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The interoperability group Health Level Seven International (HL7) has released a continuity of care document tool for the Blue Button app that converts existing CCDs into Blue Button ASCII text format.
A lot of electronic health record systems are already using CCD programs, and HL7’s tool generates Blue Button ASCII downloads without using a separate utility, said HL7 CTO John Quinn.
The CCD tool is coming as more health organizations and patients use Blue Button apps to manage helathcare records.
Centerstone, a national community-based behavioral health network, is going to use the HL7 CCD tool, along with Hello Health, a New York-based provider of EHRs, PHRs and physician practice management systems.
Linda Grove-Paul, director of substance abuse and forensic services at Centerstone of Indiana, said the Blue Button and CCD apps are helping the network improve and track coordination, giving care managers and clinicians “features which would have been too costly and complex to acquire without the tool.”
“The ability to support both the CCD for electronic exchange of information and the Blue Button for
text and print presentation is an important step in our effort to offer truly consumer-focused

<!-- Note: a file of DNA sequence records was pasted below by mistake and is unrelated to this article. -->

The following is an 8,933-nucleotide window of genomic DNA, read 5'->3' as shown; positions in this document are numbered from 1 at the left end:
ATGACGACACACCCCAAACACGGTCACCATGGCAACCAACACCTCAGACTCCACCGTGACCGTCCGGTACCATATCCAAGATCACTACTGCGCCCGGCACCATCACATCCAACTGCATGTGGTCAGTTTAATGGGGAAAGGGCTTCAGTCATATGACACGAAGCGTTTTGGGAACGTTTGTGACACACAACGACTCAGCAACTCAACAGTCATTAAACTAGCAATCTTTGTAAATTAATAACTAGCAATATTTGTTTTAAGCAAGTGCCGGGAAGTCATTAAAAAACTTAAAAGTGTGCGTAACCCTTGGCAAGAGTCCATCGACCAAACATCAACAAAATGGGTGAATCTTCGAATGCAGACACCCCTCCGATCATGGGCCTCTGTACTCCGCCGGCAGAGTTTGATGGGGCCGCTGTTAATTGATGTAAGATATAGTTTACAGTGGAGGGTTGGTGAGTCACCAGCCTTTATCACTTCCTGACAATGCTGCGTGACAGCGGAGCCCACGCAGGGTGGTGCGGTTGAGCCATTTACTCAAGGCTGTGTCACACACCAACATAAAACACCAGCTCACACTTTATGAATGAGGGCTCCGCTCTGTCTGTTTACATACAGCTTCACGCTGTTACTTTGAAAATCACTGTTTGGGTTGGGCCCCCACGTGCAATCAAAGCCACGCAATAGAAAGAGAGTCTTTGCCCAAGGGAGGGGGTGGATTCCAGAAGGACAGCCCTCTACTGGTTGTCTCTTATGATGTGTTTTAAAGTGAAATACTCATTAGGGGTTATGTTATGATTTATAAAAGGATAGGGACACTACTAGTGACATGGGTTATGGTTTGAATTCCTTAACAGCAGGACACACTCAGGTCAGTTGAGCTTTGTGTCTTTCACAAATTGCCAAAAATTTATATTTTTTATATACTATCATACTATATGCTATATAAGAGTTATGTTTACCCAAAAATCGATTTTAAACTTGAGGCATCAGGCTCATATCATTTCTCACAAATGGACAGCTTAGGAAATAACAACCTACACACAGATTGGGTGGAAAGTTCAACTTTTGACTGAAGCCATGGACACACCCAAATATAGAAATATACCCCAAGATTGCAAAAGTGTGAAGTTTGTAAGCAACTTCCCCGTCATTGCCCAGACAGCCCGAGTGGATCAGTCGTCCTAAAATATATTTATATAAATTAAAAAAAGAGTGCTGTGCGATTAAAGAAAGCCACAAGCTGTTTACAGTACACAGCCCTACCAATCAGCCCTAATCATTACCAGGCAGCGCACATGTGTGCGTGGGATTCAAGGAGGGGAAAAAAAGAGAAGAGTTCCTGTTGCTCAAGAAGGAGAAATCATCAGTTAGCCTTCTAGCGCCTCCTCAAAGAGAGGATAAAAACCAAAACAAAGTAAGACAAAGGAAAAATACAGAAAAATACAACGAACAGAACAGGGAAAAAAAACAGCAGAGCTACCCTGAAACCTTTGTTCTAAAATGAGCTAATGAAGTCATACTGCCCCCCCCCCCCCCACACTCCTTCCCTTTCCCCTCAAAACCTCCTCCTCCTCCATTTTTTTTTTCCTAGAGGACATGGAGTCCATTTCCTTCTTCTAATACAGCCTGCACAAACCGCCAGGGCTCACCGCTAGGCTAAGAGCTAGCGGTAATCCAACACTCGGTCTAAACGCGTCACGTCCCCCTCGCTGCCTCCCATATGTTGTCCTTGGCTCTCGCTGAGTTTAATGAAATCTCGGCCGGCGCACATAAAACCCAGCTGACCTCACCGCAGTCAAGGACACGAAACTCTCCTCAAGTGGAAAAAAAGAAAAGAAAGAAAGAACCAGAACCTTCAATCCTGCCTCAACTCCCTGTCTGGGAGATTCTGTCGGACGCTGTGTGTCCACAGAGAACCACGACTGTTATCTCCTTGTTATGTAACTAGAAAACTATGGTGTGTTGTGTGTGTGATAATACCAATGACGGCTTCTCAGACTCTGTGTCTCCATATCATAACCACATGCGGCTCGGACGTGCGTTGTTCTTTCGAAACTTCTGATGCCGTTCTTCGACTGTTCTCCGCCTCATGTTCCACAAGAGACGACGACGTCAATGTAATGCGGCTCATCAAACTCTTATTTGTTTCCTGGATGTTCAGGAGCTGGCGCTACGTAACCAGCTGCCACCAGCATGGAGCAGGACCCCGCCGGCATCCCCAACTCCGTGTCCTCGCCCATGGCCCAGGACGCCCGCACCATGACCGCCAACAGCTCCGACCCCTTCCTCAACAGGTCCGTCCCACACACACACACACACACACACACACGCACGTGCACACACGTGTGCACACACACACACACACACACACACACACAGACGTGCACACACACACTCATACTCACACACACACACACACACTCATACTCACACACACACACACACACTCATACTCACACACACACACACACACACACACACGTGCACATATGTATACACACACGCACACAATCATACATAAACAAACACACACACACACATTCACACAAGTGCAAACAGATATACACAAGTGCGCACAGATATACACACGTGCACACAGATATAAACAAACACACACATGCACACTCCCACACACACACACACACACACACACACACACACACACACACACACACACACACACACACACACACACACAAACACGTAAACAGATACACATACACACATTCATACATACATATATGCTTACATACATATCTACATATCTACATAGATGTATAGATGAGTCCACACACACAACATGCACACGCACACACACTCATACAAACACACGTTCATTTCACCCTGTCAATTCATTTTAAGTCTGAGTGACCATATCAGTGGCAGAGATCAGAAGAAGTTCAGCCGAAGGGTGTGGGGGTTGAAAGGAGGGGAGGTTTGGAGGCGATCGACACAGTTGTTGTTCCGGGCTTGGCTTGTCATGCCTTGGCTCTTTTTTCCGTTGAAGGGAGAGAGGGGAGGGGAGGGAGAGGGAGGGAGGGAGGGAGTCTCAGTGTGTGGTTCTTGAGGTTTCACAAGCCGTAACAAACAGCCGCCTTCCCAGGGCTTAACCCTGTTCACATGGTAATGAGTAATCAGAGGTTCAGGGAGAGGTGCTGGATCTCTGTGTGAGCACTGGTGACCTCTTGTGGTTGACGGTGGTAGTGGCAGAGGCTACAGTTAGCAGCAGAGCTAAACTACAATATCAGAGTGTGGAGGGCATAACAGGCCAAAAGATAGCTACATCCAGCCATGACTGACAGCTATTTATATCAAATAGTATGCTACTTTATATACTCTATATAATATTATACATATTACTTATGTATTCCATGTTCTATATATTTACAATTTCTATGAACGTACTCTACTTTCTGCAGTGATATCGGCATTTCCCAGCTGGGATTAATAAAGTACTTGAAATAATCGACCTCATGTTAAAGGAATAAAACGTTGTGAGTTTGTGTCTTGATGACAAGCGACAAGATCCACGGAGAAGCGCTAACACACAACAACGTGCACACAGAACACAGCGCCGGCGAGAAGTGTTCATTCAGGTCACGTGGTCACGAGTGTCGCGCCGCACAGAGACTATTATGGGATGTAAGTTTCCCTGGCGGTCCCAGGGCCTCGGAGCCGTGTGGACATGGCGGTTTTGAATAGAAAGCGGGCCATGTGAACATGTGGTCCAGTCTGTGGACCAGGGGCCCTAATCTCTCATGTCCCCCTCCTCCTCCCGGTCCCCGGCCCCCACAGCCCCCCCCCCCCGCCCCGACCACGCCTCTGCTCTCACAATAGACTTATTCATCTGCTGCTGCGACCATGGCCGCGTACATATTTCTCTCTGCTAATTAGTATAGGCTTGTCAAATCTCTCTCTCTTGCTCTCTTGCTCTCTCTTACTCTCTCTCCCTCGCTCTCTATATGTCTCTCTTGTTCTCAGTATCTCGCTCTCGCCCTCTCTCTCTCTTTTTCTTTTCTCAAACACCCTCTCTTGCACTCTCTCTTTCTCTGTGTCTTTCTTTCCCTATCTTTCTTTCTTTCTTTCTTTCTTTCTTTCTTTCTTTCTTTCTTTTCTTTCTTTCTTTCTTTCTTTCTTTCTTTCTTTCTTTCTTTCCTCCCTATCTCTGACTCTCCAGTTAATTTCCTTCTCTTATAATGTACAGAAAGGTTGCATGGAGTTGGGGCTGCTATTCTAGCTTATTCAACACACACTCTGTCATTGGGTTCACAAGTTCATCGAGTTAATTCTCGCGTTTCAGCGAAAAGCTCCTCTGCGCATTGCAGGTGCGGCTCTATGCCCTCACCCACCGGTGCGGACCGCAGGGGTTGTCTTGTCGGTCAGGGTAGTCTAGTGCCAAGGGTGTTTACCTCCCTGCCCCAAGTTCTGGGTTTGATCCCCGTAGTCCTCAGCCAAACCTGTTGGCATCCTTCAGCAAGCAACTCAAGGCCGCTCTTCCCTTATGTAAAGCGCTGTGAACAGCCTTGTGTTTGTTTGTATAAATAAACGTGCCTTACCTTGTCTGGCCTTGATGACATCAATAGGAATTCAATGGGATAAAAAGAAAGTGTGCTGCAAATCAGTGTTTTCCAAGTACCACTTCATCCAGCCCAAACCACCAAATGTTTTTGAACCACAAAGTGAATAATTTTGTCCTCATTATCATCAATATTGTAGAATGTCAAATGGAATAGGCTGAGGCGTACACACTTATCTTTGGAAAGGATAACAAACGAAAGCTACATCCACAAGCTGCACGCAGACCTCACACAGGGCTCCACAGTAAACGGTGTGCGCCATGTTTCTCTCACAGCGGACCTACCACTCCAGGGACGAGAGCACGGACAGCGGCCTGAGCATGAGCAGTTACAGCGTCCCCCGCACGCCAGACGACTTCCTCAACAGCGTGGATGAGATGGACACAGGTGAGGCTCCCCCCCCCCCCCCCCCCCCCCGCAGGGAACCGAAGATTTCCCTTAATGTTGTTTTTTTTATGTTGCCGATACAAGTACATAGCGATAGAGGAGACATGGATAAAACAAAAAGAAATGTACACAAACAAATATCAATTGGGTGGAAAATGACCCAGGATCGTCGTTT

integrated care,” Grove-Paul said.
Nathanial Findlay, CEO of Myca Health, Hello Health’s parent company, said physicians starting up EHR systems “sometimes overlook the ability to incorporate patients into the process.”
The Blue Button, an app developed by federal health and military agencies and now being heavily promoted by the Office of the National Coordinator, is easily added to Hello Health’s and other platforms. Findlay said the aim is to help patients “take a more active role in their healthcare through everything from the ease of ability to request and share patient record data to virtual visits that help them be better informed about their health.”
Ahead of meaningful use requirements for personal health record use, the Blue Button and other apps are gaining traction, as ONC and others are trying to spur the use of the technology across the industry and especially to patients. Over Thanksgiving last November, Farzad Mostashari, MD, the national health IT coordinator, signed up his parents for MyMedicare.gov on a mobile device, downloading three years’ worth of their’ claims data.
“I didn’t really understand it until I saw my parents’ information in the app,” Mostashari said. "It is so gratifying how far we’ve come, how bright the future is, and how critical it is... to be able to put information at the fingertips of patients and caregivers, to be able to help them even when you are hundreds of miles away."